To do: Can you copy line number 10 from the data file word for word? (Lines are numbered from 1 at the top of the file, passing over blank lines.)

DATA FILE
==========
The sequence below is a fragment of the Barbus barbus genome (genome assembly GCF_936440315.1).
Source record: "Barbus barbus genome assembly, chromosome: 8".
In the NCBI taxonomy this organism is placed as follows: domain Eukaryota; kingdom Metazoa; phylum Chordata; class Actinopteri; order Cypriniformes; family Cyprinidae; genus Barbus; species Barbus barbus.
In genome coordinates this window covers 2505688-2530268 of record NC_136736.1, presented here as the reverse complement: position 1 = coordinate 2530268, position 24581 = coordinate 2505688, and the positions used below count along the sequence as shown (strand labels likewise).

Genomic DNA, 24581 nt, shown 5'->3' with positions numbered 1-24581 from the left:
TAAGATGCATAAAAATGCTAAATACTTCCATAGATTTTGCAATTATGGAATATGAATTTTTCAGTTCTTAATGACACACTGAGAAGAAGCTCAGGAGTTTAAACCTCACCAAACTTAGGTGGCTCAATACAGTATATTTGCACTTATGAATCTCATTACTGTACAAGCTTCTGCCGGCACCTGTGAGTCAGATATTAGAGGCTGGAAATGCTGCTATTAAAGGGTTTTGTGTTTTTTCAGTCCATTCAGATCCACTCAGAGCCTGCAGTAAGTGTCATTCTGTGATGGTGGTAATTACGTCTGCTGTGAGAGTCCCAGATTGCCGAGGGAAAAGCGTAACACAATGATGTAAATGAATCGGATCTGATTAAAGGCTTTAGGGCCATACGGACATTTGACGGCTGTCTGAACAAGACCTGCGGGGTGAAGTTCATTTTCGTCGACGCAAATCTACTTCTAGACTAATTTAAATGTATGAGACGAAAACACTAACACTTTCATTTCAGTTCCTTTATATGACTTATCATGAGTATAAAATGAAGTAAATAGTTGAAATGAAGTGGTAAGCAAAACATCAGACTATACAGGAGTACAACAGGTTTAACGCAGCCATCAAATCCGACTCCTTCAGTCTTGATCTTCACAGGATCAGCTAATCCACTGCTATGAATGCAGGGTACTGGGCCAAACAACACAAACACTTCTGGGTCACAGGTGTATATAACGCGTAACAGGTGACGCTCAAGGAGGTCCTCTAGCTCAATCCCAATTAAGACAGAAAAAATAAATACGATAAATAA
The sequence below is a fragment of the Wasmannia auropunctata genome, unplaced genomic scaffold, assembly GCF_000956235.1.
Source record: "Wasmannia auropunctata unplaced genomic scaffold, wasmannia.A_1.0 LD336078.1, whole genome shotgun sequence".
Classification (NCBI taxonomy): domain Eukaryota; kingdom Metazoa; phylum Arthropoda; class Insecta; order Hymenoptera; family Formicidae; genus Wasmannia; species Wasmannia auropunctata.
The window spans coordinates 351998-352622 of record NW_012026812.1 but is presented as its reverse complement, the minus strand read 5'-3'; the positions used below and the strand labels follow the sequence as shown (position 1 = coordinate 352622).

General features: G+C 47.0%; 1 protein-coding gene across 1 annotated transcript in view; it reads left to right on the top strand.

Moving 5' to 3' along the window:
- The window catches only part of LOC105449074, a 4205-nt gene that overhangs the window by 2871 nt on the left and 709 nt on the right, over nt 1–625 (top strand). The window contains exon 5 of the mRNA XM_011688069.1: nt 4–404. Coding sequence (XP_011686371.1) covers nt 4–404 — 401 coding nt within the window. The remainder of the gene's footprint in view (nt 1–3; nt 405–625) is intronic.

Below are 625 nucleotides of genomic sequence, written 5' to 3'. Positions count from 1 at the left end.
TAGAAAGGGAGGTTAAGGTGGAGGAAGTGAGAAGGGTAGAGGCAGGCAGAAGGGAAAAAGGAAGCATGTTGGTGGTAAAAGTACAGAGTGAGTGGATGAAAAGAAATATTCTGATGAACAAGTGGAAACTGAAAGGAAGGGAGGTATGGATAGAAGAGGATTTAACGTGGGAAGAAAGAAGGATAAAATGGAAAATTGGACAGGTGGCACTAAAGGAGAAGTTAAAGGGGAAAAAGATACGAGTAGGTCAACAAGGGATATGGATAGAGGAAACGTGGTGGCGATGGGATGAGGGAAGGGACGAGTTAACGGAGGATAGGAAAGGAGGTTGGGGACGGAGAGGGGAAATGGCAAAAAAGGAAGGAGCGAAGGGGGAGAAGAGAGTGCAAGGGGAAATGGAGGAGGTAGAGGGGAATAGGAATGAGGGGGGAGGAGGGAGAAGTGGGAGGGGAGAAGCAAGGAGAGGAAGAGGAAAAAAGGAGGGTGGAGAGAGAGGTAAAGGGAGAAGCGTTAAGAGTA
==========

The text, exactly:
The window spans coordinates 351998-352622 of record NW_012026812.1 but is presented as its reverse complement, the minus strand read 5'-3'; the positions used below and the strand labels follow the sequence as shown (position 1 = coordinate 352622).